Urban safari with meSch

meSch hosted a workshop at the conference Identity Matters on April 15 in Amsterdam. Identity is a fluid concept, changing in time and place. Cultural heritage can play an important role in shaping this identity, but how can institutions respond to this ever-evolving concept?

This was the key question at the end-conference of the RICHES project. Professionals from the cultural heritage field gathered for two days in the Volkshotel in Amsterdam to discuss matters about identity. The mornings were devoted to plenary presentations, while in the afternoons, participants were challenged to go on so-called urban safari’s. One of these urban safari’s went to Waag for a workshop with meSch partners.

20160415_143111[1]

The workshop started with various presentations from Dick van Dijk (Waag Society), Merel van der Vaart (Allard Pierson Museum) and Hub Kockelkorn (Museon) about the various exhibitions that were created with the meSch tools. Mark Marshall (University of Sheffield) demonstrated the meSch kit and how it can be used to prototype interactive exhibitions.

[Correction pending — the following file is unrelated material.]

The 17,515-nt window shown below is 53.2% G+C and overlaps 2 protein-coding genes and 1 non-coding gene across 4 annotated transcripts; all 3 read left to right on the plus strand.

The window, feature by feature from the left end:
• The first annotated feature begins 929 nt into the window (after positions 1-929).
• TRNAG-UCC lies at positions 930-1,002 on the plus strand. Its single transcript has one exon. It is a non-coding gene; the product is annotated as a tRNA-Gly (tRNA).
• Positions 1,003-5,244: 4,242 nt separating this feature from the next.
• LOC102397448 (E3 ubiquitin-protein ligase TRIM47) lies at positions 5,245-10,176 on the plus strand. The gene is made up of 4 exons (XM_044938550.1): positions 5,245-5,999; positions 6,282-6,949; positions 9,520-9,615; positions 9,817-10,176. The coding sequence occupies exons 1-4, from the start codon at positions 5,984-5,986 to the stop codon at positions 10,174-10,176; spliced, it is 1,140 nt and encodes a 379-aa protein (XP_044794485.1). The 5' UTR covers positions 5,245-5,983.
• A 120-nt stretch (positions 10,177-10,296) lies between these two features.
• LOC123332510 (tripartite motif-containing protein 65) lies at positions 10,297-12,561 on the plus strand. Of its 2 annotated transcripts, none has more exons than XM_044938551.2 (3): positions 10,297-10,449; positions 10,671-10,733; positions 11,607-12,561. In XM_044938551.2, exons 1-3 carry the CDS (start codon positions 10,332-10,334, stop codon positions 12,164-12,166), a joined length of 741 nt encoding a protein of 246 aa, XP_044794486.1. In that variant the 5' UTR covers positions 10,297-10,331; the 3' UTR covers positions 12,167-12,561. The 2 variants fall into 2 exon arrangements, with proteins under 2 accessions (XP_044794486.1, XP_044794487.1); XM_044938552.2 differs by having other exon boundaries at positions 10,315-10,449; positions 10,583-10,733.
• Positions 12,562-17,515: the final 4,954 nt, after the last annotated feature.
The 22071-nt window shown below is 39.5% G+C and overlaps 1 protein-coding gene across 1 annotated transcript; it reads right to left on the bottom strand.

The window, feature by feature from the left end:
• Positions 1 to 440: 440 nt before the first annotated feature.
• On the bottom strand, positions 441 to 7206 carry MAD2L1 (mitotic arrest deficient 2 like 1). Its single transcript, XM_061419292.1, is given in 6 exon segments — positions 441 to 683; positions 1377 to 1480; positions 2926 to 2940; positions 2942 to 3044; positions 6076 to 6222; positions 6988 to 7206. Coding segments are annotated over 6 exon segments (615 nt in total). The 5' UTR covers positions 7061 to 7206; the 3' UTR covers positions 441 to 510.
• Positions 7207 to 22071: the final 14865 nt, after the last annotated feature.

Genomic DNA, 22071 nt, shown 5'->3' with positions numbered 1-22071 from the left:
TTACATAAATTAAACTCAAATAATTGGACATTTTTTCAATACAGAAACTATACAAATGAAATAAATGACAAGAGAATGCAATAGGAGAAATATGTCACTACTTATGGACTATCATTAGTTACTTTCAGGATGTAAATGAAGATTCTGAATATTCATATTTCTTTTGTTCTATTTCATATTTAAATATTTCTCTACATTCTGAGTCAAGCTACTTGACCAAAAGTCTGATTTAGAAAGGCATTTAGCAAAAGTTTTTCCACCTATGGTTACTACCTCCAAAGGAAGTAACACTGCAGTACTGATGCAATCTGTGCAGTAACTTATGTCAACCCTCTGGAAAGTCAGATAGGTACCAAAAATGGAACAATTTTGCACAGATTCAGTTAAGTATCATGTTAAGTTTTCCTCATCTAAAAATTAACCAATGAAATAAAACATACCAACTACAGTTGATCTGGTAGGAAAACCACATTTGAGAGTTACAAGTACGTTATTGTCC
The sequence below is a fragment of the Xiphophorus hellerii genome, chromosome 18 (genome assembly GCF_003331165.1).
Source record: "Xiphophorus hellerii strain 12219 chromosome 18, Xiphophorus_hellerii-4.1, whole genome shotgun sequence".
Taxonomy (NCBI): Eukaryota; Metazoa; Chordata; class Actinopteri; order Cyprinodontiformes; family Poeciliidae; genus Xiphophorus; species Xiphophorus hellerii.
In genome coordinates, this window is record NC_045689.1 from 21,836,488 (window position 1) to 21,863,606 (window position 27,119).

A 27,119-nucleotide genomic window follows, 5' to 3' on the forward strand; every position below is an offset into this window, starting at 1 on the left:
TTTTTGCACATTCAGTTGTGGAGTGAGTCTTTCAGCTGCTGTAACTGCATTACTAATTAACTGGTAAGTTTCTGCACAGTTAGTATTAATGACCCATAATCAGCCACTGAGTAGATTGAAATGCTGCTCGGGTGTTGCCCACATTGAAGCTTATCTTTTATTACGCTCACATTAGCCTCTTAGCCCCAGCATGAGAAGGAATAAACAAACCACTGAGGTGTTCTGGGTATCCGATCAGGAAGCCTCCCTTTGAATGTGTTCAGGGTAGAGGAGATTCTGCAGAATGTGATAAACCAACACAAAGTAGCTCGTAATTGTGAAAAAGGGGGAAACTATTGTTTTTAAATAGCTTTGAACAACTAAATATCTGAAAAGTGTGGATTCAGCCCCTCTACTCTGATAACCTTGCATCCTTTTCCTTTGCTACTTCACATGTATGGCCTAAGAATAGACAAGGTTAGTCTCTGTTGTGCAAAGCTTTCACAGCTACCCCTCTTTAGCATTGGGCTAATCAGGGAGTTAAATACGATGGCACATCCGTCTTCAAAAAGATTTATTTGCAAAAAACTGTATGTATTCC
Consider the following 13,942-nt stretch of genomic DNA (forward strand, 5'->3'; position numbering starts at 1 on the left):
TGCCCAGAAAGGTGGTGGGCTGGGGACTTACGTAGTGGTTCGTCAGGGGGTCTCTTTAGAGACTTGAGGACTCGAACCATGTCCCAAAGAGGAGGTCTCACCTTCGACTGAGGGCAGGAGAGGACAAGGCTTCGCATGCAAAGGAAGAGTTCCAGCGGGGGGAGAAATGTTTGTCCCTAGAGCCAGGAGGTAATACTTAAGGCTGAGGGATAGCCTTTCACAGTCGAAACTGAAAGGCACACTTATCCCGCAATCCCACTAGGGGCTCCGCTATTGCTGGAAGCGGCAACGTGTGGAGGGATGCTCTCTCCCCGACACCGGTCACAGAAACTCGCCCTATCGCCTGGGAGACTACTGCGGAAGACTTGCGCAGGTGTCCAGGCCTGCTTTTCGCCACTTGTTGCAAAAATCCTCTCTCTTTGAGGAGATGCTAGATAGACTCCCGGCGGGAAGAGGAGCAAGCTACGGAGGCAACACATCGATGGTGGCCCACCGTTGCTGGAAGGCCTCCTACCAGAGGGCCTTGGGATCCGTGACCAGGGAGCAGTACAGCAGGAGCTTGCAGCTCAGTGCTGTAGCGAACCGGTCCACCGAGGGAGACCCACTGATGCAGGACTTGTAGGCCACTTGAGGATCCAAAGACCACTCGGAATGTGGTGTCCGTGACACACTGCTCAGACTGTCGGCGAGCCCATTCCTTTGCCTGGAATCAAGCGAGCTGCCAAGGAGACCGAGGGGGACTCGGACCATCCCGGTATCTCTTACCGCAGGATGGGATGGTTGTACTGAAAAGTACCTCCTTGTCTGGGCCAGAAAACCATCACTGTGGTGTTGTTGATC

20160415_152044[1]20160415_153421[1]

An interactive exhibition allows visitors to experience multiple perspectives on a single object, which creates a better understanding and enables visitors to identify themselves with a story or viewpoint during the exhibition. This also raises a number of questions, like how do you create these multiple layers? What kind of experiences do we want to give the visitor? How should the story be designed? The workshop participants were split up in two groups to create new ideas for the Allard Pierson Museum and Museon with these questions in mind.

Both groups started off with some very interesting discussions. For instance, when you design an exhibition you shouldn’t only take into account the technology, but also some very practical issues, like crowds, group visits etc. Most interactive exhibitions are designed for an individual experience, but how can you design something that depends on group dynamics? An example could be the number of people in a room, or a quest where you need to combine your perspective with the perspective of another visitor. From the meSch point of view, the design of this kind of interactions might be more challenging but at the same time very valuable to investigate further.

20160415_162457[1]